PORT ST. LUCIE, Fla. – The digital production company founded by director James Cameron said Tuesday that it filed for Chapter 11 bankruptcy protection and reached a deal to sell its operating business to a private investment firm for $15 million.
Less than a year after going public, Digital Domain Media Group Inc., best known for its work on Cameron’s “Titanic” and its hologram of the late rapper Tupac Shakur, filed in the U.S. Bankruptcy Court for the District of Delaware, along with a Canadian court.
The sale agreement with Searchlight Capital Partners LP includes the company’s operating subsidiaries in the U.S. and Canada. It remains subject to an auction process where the company can consider other higher offers and must be approved by the court.
The Port St. Lucie, Fla., company’s Digital Domain Productions business has studios in California and Canada that create digital visual effects, animation and digital production for the entertainment and advertising industries.
In the company’s court filings, Michael Katzenstein, its chief restructuring officer, said that the company was running out of cash and had violated cash and debt requirements set forth by its lenders. It tried to find additional outside sources of capital, but wasn’t able get enough to restructure its debt and pay its operating expenses, he said.
Apart from its work on “Titanic,” Digital Domain had produced visual effects for more than 90 movies, including “Pirates of the Caribbean: At World’s End” and the “Transformers” series. In April, its Tupac Shakur hologram made a splash when it took the stage at the Coachella Valley Music and Arts Festival and appeared to perform alongside Snoop Dogg.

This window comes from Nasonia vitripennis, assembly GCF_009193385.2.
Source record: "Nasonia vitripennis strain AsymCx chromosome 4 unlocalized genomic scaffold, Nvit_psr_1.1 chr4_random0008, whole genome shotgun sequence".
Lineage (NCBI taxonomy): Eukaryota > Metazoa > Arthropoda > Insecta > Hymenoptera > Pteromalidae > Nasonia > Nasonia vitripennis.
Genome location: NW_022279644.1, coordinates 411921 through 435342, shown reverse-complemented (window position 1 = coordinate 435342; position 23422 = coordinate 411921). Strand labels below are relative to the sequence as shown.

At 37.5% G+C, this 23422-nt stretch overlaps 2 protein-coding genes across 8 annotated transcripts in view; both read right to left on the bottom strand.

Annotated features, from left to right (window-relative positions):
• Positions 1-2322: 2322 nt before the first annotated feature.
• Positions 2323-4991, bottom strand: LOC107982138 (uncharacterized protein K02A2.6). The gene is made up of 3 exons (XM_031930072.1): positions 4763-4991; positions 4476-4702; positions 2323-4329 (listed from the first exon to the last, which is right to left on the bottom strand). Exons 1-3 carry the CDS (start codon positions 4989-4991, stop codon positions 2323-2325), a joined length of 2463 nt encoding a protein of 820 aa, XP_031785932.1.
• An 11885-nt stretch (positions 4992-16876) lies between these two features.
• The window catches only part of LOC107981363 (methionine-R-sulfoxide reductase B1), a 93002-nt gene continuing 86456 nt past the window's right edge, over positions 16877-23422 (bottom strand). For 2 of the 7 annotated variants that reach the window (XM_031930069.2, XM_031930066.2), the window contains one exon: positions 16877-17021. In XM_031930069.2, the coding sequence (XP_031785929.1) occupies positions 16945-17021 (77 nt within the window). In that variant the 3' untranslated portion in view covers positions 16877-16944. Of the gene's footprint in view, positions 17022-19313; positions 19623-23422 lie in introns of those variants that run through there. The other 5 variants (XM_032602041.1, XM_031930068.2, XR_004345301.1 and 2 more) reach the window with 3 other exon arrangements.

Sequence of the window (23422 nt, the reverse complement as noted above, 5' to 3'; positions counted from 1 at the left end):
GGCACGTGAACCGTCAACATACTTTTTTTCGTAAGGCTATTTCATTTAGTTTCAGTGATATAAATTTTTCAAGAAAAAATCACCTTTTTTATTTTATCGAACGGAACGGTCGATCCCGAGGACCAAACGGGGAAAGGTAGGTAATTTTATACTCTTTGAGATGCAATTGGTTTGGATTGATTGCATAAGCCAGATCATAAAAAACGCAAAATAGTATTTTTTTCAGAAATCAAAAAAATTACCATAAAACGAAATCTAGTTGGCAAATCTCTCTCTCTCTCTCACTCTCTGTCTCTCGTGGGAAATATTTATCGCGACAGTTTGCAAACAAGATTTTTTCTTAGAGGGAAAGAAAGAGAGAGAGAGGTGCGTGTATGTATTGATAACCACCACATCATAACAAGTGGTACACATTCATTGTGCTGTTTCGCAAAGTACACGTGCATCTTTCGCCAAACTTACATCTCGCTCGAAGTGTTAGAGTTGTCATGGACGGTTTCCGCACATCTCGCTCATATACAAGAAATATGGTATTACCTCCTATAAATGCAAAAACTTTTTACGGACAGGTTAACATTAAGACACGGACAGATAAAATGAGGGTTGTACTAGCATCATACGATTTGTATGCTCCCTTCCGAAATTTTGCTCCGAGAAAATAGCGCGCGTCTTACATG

The appearance also boosted the company’s stock. Since going public in November, the company’s shares have traded between 44 cents and $9.20, hitting their peak in the weeks after the performance.
The filing comes days after Digital Domain said it was closing its Florida facility, laying off about 280 workers. The company’s CEO, and second-largest shareholder, John Textor resigned, protesting the decision.
Digital Domain had spent the past few years building a new animation studio in Port St. Lucie, using millions in incentives from the city and the state. The company went into default on a series of loans.
Florida Gov. Rick Scott has ordered his inspector general to investigate the process used to award millions in state incentives that were used to lure Digital Domain to the state.
Day-to-day operations of Digital Domain’s remaining business won’t be affected by the Chapter 11 filing, the company said. Debt holders have agreed to provide up to $20 million in financing that will fund its activities while it restructures.
As of June 30, the company had total assets of about $205 million and total liabilities of about $214 million.